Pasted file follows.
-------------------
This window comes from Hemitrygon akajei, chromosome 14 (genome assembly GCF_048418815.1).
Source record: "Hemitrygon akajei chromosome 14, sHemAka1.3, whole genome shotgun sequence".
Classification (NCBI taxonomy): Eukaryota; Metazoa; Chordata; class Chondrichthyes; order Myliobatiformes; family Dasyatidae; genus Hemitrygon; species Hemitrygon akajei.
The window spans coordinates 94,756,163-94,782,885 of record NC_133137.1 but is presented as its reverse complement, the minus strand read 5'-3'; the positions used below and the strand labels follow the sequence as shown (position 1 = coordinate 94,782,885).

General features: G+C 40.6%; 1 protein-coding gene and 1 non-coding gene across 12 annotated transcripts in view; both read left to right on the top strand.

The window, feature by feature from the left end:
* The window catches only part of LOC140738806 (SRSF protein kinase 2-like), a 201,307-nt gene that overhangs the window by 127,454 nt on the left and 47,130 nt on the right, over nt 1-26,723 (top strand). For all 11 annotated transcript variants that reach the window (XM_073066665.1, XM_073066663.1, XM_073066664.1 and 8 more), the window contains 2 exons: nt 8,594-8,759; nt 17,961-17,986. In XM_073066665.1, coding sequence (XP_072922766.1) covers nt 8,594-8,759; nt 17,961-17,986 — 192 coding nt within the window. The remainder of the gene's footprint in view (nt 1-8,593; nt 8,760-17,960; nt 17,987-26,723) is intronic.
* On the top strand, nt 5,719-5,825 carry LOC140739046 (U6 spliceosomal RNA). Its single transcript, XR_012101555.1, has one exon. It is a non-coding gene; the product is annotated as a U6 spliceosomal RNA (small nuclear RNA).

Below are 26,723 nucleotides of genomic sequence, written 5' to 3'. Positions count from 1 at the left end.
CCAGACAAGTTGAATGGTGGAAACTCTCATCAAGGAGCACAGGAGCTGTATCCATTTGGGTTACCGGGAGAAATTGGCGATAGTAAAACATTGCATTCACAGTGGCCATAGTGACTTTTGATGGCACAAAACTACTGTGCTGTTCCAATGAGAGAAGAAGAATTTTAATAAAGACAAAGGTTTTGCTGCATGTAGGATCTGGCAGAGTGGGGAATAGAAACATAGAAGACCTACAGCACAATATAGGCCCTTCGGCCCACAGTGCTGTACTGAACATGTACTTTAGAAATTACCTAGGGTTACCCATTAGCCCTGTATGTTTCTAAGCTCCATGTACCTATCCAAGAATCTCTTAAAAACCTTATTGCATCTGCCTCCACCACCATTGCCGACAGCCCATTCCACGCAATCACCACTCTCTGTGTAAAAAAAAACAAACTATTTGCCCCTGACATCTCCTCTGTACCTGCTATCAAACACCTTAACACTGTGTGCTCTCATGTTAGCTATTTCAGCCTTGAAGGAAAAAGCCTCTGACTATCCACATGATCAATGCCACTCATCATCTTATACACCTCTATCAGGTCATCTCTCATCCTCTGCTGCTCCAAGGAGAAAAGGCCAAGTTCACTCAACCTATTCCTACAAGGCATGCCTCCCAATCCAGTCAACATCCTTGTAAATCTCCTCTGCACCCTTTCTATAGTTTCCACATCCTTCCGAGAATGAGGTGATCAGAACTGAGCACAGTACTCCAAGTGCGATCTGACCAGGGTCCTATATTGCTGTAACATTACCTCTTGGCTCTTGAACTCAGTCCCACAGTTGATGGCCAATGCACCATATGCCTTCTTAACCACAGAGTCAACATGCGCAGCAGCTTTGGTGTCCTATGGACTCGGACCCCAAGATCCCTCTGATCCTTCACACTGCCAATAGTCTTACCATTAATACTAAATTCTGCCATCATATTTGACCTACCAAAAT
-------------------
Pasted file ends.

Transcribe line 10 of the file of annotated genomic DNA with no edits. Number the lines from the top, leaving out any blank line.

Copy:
CCAGACAAGTTGAATGGTGGAAACTCTCATCAAGGAGCACAGGAGCTGTATCCATTTGGGTTACCGGGAGAAATTGGCGATAGTAAAACATTGCATTCACAGTGGCCATAGTGACTTTTGATGGCACAAAACTACTGTGCTGTTCCAATGAGAGAAGAAGAATTTTAATAAAGACAAAGGTTTTGCTGCATGTAGGATCTGGCAGAGTGGGGAATAGAAACATAGAAGACCTACAGCACAATATAGGCCCTTCGGCCCACAGTGCTGTACTGAACATGTACTTTAGAAATTACCTAGGGTTACCCATTAGCCCTGTATGTTTCTAAGCTCCATGTACCTATCCAAGAATCTCTTAAAAACCTTATTGCATCTGCCTCCACCACCATTGCCGACAGCCCATTCCACGCAATCACCACTCTCTGTGTAAAAAAAAACAAACTATTTGCCCCTGACATCTCCTCTGTACCTGCTATCAAACACCTTAACACTGTGTGCTCTCATGTTAGCTATTTCAGCCTTGAAGGAAAAAGCCTCTGACTATCCACATGATCAATGCCACTCATCATCTTATACACCTCTATCAGGTCATCTCTCATCCTCTGCTGCTCCAAGGAGAAAAGGCCAAGTTCACTCAACCTATTCCTACAAGGCATGCCTCCCAATCCAGTCAACATCCTTGTAAATCTCCTCTGCACCCTTTCTATAGTTTCCACATCCTTCCGAGAATGAGGTGATCAGAACTGAGCACAGTACTCCAAGTGCGATCTGACCAGGGTCCTATATTGCTGTAACATTACCTCTTGGCTCTTGAACTCAGTCCCACAGTTGATGGCCAATGCACCATATGCCTTCTTAACCACAGAGTCAACATGCGCAGCAGCTTTGGTGTCCTATGGACTCGGACCCCAAGATCCCTCTGATCCTTCACACTGCCAATAGTCTTACCATTAATACTAAATTCTGCCATCATATTTGACCTACCAAAAT